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Varian Medical Systems (VAR) Treats Metastatic Cancer Using Ultra-Precise Image-Guided Radiotherapy Technology From Varian Medical Systems (VAR)  
3/14/2006 11:22:16 AM

MELBOURNE, Fla., March 14 /PRNewswire-FirstCall/ -- Doctors at Melbourne Internal Medical Associates (MIMA) Cancer Center have treated a metastatic liver tumor with ultra-precise image-guided radiotherapy using new technology from Varian Medical Systems. The MIMA IGRT system is equipped with Varian's On-Board Imager(TM) device for positioning patients with sub-millimeter accuracy.

The 64-year-old male patient had been treated a year earlier for lung cancer, along with a solitary brain metastasis. He subsequently lived for almost a year with no sign of cancer, according to Todd Scarbrough, MD, radiation oncologist and director of the MIMA Cancer Center. Then, in a routine surveillance scan, MIMA radiologists spotted a metastatic lesion in the patient's liver.

"We had three choices," Scarbrough said. "We could do nothing. We could treat him with chemotherapy. Or we could use our new image-guided radiotherapy technology to deliver a very high dose of radiation directly to the tumor in what's known as a 'radiosurgical' treatment. With radiosurgery, we deliver very high doses of radiation in just one or a few treatment sessions. This requires us to target the lesion very precisely, compensate for any tumor motion, and do all we can to protect the surrounding healthy tissues."

In the past, radiosurgical procedures have been used primarily to treat tumors in the brain, because the head can be effectively immobilized, which renders brain tumors motionless and facilitates accurate targeting. "Body radiosurgery is a new procedure, made possible by technologies like the On-Board Imager, which helps us ensure that our treatment beams accurately hit the tumor," Scarbrough said.

To position their patient for treatment, Scarbrough and his clinical team utilized two of the imaging modalities available with the On-Board Imager: radiographic kV X-ray imaging, and three-dimensional cone-beam CT imaging.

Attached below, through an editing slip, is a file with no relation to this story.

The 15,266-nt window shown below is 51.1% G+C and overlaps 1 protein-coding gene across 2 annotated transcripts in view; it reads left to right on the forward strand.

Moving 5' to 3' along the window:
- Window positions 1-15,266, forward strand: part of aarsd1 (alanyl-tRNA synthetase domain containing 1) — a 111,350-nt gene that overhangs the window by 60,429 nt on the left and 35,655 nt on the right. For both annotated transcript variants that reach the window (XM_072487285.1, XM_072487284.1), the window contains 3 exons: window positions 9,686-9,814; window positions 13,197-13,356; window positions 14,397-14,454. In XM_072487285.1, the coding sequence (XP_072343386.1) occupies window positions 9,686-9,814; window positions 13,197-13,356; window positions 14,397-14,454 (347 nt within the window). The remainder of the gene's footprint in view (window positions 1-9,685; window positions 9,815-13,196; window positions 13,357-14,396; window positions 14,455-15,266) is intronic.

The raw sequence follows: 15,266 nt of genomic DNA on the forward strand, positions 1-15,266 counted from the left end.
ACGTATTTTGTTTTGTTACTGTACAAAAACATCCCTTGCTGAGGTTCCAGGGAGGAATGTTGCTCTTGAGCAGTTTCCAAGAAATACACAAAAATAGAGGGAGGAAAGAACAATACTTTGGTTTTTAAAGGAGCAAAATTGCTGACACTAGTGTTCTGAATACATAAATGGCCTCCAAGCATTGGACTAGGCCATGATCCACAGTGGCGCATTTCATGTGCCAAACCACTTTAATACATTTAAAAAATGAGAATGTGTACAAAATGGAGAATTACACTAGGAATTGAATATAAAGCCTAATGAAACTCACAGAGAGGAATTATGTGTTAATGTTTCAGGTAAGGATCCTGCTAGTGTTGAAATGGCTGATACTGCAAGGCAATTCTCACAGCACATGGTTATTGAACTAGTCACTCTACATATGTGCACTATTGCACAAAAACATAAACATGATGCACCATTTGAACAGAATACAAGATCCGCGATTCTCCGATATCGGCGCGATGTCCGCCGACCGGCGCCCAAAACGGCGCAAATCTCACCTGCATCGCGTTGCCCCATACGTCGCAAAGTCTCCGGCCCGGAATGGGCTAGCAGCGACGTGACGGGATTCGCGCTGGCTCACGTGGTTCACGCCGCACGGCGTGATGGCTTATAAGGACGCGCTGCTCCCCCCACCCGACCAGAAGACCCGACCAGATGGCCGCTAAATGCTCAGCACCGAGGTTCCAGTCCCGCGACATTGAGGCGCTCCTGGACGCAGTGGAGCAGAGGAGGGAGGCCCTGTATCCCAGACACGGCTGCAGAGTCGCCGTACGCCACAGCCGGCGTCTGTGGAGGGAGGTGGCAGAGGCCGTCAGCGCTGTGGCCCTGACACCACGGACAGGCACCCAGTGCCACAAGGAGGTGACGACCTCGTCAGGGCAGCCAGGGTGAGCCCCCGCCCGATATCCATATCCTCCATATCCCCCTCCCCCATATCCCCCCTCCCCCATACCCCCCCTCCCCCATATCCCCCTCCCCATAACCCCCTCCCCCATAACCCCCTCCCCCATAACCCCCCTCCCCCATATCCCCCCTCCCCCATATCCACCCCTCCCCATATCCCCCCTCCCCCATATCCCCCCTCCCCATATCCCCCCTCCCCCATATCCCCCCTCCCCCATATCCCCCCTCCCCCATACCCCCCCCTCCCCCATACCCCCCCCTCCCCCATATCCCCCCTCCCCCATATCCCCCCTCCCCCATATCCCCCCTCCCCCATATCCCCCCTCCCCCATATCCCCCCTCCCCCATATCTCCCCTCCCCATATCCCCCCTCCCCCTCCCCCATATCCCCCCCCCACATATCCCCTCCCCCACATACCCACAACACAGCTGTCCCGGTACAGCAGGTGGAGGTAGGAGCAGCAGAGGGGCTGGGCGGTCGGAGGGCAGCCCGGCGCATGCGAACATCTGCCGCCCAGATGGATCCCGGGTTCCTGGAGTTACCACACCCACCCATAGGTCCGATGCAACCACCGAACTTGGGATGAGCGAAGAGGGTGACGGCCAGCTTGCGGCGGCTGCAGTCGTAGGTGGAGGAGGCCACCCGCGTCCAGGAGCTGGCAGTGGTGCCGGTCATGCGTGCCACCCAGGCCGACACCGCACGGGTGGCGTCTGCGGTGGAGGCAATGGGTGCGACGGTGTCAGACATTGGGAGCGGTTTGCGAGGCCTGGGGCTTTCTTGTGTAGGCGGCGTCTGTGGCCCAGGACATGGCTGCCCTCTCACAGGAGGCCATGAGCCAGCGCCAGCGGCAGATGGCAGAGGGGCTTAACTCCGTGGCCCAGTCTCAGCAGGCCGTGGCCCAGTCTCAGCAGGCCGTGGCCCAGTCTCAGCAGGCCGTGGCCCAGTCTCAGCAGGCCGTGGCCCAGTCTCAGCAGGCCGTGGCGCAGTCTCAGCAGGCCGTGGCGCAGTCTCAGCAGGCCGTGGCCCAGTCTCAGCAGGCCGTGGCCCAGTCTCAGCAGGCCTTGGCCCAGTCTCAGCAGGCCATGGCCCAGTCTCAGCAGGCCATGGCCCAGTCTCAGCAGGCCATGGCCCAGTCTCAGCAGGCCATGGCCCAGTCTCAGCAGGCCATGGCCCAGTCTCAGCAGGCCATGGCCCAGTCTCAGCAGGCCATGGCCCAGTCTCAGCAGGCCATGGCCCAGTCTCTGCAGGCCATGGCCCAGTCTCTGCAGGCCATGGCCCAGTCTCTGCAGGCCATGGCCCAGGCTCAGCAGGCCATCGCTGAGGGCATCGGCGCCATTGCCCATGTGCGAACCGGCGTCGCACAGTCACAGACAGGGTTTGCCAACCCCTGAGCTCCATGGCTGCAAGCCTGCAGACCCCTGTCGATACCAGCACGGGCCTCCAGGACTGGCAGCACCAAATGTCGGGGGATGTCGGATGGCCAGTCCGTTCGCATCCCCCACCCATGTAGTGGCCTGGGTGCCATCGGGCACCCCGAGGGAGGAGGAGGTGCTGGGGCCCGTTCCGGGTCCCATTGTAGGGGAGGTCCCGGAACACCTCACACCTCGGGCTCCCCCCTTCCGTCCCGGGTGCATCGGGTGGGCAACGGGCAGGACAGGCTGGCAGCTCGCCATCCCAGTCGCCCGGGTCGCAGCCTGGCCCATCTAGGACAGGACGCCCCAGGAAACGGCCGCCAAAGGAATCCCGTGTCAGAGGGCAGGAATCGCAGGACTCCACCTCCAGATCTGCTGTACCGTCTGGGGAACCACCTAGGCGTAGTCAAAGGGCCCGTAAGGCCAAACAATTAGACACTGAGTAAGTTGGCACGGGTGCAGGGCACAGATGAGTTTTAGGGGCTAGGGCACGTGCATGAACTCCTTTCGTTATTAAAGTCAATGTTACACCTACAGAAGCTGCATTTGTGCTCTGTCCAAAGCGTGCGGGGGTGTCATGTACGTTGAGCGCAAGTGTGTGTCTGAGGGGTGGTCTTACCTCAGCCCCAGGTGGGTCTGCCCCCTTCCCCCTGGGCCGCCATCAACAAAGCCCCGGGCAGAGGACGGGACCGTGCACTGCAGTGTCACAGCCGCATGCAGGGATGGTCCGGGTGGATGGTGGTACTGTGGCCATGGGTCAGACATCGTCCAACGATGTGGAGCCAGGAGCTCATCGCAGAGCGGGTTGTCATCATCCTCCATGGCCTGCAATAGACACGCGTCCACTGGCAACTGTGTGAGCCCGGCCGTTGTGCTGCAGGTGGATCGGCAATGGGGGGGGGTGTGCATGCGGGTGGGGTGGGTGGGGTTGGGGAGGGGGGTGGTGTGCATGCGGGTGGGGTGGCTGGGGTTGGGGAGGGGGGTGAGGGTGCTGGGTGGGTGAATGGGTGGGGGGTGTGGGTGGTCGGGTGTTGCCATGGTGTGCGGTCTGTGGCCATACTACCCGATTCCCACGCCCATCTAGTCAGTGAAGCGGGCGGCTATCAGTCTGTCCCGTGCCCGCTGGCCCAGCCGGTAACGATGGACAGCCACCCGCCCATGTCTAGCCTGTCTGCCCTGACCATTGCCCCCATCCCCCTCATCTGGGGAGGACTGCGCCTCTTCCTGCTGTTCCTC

"Prior to each treatment, we used the On-Board Imager to take orthogonal X-ray images of the liver and used them to calculate how to shift the patient to make sure the tumor was lined up precisely with the treatment beam," Scarbrough said. "We were amazed at how well the liver showed up on the radiographic X-ray images. We could see enough detail to make the necessary positioning corrections. We then generated a three-dimensional cone-beam CT image as a check, to verify that our calculations were correct in all three dimensions."

To address the problem of tumor motion due to respiration, MIMA clinicians used a CT scanner outfitted with Varian's RPM(TM) respiratory gating technology to generate the images used in treatment planning. "This enabled us to choose the optimal point in the patient's respiratory cycle for delivering each treatment," said Joseph Ting, PhD, chief medical physicist at the MIMA Cancer Center.

The novel radiosurgical procedure involved three treatments delivered every other day over a five-day period.

"Our goal was to see if we could eradicate the liver lesion using a method that has essentially zero toxicity, sparing him the more toxic effects of chemotherapy," Scarbrough said. "The treatment was administered four weeks ago. The patient is doing great and has suffered no side effects. A CT scan in early March showed that the liver lesion had regressed dramatically. It is too early to say what the long-term results will be, but we're very hopeful."

Virtually all cancer patients treated with conformal radiation therapy at MIMA now receive image-guided treatments. "We use every tool at our disposal to set up the patient more accurately for treatment," said Ting. "With IGRT, we are very confident we're targeting the right place."

ABOUT MELBOURNE INTERNAL MEDICINE ASSOCIATES (MIMA)

MIMA an independent, physician-owned multispecialty group offering patients comprehensive medical care throughout Brevard County, Florida. Comprised of over 100 physicians representing 23 medical specialties, MIMA's board-certified physicians provide high-quality medical care at 15 locations on Florida's Space Coast. The MIMA Cancer Center's Department of Radiation Oncology treats 80-90 patients per day, and has been offering image-guided radiotherapy (IGRT) using technology from Varian Medical Systems since April 2005. For further information, visit www.mima.com.

ABOUT VARIAN MEDICAL SYSTEMS

Varian Medical Systems, Inc., of Palo Alto, California is the world's leading manufacturer of integrated cancer therapy systems, which are treating thousands of patients per day. The company is also a premier supplier of X- ray tubes and flat-panel digital subsystems for imaging in medical, scientific, and industrial applications. Varian Medical Systems employs approximately 3,500 people who are located at manufacturing sites in North America and Europe and in its 56 sales and support offices around the world. Additional information is available on the company's web site at http://www.varian.com/ .

FOR INFORMATION CONTACT: Spencer Sias, 650-424-5782 spencer.sias@varian.com Meryl Ginsberg, 650-424-6444 meryl.ginsberg@varian.com

Varian Medical Systems, Inc.

CONTACT: Spencer Sias, +1-650-424-5782, or spencer.sias@varian.com; orMeryl Ginsberg, +1-650-424-6444, or meryl.ginsberg@varian.com, both ofVarian